It has been five years since Moon Babies came out, and it would be wise to say it’s been worth the wait. Instrumental rock, metal and fusion project Planet X are back. Driven by keyboardist Derek Sherinian and drum god Virgil Donati, their new album sees them returning to the composition-based style of Planet X and Universe, more so than its predecessor, which relied more heavily on mindblowing instrumental prowess.
Without doubt, the biggest plus of Quantum is that Allan Holdsworth appears on two tracks. Unfortunately, because of scheduling commitments, he could not do the whole album, but fear not, for another amazing guitarist, Brett Garsed, has returned to the fold, filling the songs with amazing chops and his unique legato phrasings. As most will remember, it was Garsed who played on the very first Derek Sherinian album Planet X, which still ranks as most fans’ favourites. Both Garsed and Holdsworth are known for their unmatched legato-style playing, backed by killer tone and amazing solos. The two Holdsworth pieces, “Desert Girl” and “The Thinking Stone”, are wildly improvised. “Desert Girl” starts out with nice symphonic keyboards and a beautiful piano melody before it picks up pace thanks to Donati’s funky playing. It then launches into a fantastic improvised passage, highlighting Holdsworth’s talents. Surprisingly, the song is also quite heavy compared to stuff we’ve come to expect from Holdsworth’s solo material, so it’s a much welcome change. “The Thinking Stone” has also some cool tribal drum beats and the guitar playing is mindblowing.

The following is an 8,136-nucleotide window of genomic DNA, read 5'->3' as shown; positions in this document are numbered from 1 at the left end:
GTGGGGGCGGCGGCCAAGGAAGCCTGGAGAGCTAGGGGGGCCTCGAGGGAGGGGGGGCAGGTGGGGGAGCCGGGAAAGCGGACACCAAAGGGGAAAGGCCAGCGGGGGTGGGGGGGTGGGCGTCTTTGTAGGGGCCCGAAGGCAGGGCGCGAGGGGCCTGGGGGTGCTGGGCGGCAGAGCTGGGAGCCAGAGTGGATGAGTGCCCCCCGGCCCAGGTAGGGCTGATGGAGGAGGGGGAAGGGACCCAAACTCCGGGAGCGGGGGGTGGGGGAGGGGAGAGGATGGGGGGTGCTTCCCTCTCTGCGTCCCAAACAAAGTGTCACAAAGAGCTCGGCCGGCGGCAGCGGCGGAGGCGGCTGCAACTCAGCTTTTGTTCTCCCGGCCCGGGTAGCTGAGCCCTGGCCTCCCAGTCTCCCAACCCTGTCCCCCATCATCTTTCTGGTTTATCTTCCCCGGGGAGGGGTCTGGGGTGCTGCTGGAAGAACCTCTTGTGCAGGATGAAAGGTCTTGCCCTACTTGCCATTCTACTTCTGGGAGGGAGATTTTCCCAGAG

The band tests heavier waters on “Matrix Gate”, one of their most complex pieces on this disc, blending busy rhythms with groove-inflected drum and bass battery. Brett Garsed particularly comes to the fore on “Space Foam”, punctuated by simmering synths and big bass. Considering his timing and sense of melody, it is a shame he is still yet to be discovered by the masses. Anything with Garsed rules, so be sure to check out his solo material as well. The atmospheric colouring of “Snuff” and the playful “Kingdom of Dreams” demonstrate how such busy and complex numbers can be turned into relatively easy listens thanks to Sherinian’s keyboard acrobatics. On bass, both Jimmy Johnson and Rufus Philbot (Al Di Meola) do a great job. The bass is loud and central on pretty much every track, and complements the tunes perfectly. As for Donati, the drum solo on the final track is jaw-droppingly gorgeous. Those kick drums are phenomenal.
Quantum is going to be one of the best instrumental discs of the year. Period.